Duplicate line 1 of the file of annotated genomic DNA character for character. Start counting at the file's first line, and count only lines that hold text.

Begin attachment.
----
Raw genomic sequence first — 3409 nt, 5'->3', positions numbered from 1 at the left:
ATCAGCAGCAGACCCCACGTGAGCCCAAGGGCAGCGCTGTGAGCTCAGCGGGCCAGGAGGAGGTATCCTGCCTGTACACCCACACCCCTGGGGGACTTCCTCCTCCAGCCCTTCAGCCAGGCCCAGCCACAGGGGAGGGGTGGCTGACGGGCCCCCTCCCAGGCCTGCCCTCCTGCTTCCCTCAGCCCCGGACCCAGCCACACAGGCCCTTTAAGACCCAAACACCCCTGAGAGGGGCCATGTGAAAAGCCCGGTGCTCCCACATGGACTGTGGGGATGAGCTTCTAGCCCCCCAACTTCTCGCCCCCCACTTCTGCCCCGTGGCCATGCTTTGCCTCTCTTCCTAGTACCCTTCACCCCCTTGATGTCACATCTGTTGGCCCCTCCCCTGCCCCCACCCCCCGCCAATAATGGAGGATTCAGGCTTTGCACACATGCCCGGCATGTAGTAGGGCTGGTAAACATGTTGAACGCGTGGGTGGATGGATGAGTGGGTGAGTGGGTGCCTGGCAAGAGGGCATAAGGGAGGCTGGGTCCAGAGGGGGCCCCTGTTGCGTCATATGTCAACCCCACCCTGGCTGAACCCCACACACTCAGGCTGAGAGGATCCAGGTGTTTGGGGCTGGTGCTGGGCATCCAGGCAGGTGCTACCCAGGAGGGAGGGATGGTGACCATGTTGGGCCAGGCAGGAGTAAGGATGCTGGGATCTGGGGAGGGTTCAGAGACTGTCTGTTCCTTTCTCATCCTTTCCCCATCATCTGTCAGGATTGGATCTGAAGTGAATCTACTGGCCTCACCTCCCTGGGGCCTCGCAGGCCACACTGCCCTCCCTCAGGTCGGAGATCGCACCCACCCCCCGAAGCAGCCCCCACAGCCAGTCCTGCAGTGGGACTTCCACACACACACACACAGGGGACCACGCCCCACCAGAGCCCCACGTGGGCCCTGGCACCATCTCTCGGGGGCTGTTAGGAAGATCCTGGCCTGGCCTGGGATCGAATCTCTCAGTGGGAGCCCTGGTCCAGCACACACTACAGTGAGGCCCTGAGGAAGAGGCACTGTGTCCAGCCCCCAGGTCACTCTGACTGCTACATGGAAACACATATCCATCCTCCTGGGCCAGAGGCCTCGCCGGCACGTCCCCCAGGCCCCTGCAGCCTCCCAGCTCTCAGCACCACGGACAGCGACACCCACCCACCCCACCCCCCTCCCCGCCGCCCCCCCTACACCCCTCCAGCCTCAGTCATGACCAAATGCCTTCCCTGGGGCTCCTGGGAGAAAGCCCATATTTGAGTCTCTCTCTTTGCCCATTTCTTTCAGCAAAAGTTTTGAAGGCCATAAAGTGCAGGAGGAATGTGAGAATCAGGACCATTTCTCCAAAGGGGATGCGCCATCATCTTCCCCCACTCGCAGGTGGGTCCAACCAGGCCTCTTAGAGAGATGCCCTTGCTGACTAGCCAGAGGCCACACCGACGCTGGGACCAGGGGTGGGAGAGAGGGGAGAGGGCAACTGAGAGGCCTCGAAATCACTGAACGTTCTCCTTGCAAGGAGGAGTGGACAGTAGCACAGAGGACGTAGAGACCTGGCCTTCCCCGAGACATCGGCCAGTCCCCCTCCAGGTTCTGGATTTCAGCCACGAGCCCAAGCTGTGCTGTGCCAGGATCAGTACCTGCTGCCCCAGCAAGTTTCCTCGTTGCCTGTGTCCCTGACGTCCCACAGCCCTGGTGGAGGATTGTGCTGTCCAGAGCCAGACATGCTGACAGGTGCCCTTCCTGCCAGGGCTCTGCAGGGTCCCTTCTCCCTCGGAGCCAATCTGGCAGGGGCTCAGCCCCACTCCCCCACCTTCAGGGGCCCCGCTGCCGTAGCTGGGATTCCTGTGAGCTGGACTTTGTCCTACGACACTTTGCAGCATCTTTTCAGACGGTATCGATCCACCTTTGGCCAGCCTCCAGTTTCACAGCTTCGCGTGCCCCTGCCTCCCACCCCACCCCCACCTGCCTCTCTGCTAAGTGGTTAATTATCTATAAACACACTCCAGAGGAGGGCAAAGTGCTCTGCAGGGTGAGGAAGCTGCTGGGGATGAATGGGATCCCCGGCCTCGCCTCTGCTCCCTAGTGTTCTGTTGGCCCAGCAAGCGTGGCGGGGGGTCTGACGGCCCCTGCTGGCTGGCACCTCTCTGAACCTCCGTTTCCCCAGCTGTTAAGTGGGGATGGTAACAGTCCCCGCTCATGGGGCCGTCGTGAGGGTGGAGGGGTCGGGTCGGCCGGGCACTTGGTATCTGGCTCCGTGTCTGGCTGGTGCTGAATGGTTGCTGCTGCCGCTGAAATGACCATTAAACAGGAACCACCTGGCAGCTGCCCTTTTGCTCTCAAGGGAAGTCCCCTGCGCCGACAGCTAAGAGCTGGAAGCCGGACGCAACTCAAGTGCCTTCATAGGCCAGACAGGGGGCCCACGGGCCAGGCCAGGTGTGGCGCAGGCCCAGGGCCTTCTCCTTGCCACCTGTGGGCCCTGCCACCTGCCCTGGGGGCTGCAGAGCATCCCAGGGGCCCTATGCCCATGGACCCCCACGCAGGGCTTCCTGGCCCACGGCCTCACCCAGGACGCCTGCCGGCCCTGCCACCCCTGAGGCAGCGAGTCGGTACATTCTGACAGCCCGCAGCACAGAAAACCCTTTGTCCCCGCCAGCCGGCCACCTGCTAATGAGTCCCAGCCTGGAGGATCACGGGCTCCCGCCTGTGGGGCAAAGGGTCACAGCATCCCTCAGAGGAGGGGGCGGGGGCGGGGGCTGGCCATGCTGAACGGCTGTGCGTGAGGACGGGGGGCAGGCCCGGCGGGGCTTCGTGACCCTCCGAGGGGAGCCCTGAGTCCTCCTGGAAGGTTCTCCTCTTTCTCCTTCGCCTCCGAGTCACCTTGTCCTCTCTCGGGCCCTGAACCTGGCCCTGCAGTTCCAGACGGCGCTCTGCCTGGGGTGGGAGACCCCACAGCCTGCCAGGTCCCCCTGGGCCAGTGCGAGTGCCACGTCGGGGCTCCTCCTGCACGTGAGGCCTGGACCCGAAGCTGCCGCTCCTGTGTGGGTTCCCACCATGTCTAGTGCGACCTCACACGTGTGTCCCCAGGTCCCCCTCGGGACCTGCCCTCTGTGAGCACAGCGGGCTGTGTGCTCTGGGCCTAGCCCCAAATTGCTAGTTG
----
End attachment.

Raw genomic sequence first — 3409 nt, 5'->3', positions numbered from 1 at the left: